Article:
Intro to the LandPKS SoilHealth Module
The LandPKS Soil Health module allows users to input and track data about the dynamic properties of soil that are important for productivity and sustainability.
What is soil health?
Soil health, also referred to as soil quality, is defined as the continued capacity of soil to function as a vital living ecosystem that sustains plants, animals, and humans. Soil is an ecosystem that can be managed to provide nutrients for plant growth, absorb and hold rainwater for use during drier periods, filter and buffer potential pollutants from leaving fields, serve as a firm foundation for agricultural activities, and provide habitat for soil microbes to flourish and diversify to keep the ecosystem running smoothly. Soils have both inherent and dynamic properties. A soil’s dynamic properties depend on how the soil is managed. Understanding soil health means assessing and managing soil so that it functions optimally now and is not degraded for future use. By monitoring changes in soil health, a land manager can determine if a set of practices is sustainable. (Information from USDA-NRCS.)
Who is the SoilHealth Module for?
Farmers, gardeners, and other land managers.
What does the SoilHealth Module do?
The LandPKS Soil Health module allows users to input and track data about the dynamic properties of soil that are important for productivity and sustainability. Soil health indicators, when observed over time, can provide land managers critical information about how management practices are affecting their soil’s health. Users can track data over time using the Field Calendar and then download PDF reports about their soil health in the Reports tab.
The SoilHealth module currently allows users to record the following soil health indicators (field and laboratory).
- Erosion indicators, including water flow patterns, rills and gullies. Erosion indicators reflect soil movement and loss from the site. They can also be used to detect excessive runoff, which can reduce water availability for plants. Water flow patterns are soil surface patterns caused by runoff. They are made visible by litter, soil, and gravel redistribution. Steep cuts may occur on one side.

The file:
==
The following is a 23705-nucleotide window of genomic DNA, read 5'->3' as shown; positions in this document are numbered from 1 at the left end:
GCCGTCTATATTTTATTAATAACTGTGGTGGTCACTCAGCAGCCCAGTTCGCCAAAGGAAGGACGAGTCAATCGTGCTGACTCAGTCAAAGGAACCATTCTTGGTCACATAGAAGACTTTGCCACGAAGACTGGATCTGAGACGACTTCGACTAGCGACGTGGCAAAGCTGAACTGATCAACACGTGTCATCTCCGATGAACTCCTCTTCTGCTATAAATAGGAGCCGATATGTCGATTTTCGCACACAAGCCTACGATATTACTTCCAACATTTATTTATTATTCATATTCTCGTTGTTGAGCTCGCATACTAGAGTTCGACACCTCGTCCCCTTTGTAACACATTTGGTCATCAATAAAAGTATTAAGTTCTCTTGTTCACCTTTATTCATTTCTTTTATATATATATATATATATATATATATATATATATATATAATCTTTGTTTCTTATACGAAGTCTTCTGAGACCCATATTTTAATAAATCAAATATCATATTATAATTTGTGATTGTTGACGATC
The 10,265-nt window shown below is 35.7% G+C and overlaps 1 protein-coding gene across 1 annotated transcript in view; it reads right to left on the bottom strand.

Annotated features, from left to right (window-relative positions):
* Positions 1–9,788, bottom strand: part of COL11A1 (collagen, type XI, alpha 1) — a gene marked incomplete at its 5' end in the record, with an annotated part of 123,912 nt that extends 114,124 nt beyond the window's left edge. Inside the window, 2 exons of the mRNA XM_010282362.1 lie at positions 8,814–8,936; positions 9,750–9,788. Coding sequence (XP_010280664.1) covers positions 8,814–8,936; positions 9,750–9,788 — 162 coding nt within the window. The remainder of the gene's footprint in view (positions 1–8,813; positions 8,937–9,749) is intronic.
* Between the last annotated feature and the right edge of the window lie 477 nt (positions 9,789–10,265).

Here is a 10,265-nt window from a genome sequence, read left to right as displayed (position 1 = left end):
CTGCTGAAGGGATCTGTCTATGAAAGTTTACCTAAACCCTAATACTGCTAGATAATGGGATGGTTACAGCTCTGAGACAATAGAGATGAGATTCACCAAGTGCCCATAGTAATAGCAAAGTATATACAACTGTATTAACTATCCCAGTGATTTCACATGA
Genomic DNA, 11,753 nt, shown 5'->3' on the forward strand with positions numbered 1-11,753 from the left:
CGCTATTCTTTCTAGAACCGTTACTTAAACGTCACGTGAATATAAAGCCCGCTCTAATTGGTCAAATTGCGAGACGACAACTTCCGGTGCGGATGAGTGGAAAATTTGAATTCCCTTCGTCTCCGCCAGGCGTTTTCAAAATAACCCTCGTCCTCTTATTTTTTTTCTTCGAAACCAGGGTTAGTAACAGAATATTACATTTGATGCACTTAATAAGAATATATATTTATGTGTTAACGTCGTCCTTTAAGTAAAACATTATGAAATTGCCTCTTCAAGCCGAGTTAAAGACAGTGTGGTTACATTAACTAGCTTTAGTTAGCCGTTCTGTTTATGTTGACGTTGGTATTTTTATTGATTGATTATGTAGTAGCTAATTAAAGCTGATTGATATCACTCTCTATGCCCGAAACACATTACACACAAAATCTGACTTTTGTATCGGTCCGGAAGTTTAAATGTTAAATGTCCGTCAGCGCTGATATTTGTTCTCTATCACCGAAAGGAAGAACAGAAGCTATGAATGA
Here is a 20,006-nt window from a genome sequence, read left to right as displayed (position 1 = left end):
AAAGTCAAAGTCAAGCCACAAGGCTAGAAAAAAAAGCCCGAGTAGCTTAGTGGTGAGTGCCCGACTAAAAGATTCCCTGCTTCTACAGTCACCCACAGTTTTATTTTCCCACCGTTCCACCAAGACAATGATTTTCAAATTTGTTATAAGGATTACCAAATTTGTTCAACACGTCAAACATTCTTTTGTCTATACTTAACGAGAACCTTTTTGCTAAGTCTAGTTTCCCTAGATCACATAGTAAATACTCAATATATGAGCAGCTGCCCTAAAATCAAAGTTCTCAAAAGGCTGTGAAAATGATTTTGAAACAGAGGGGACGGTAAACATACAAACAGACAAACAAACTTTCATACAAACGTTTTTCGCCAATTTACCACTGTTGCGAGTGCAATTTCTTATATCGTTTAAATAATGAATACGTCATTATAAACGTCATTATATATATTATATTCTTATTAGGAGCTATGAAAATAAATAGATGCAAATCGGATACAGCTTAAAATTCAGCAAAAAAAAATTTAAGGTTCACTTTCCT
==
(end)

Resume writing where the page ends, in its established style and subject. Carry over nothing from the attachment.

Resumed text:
- Compaction layers. A compaction layer is a near-surface layer of dense soil that is hard for crop roots and water to penetrate. Record depth to top of compaction layer, thickness of compaction layer, level of development, and extent.
- Aggregate stability, or the ability of soil aggregates to resist collapsing into smaller pieces due to tillage and wind or water erosion
- Soil Smell. Sweet, earthy soil smell indicates a biologically active soil. Soils that lack smell may have little biological activity. Soils with a stagnant, swampy or mineral smell may suggest a lack of oxygen and therefore poor soil structure.
- Biological Activity. Soil is filled with microscopic and larger organisms that perform many vital functions including converting dead and decaying organic matter, as well as minerals, to plant nutrients. They affect soil structure and therefore water availability and soil erosion. They can protect crops from pests and diseases. The SoilHealth module allows you to track if there are many, some, or no signs of organisms in the soil.
- Soil Organic Carbon/Matter. Soil organic carbon (SOC) is a measurable component of soil organic matter (SOM). Reduction in soil organic matter levels lead to deficiency of nutrients for crops, decrease in soil aggregate stability and water holding capacity, and decline in soil biological activity.
- pH. Soil pH is a measure of soil acidity (pH<7) or alkalinity (pH>7). Soil pH levels that are too high or too low lead to deficiency in many nutrients, decrease in crop yield, and decline in soil biological activity.
- Electrical Conductivity (EC). Soil electrical conductivity (EC) is a measure of the amount of salts in soil (salinity of soil). EC that is too high can reduce crop yields and even prevent some crops from growing. It reduces water and nutrient availability for both plants and soil organisms.
Download a PDF of Intro to the LandPKS SoilHealth Module
J.E. Herrick et al, “A strategy for defining the reference for land health and degradation assessments,” Ecological Indicators 97: 225-230.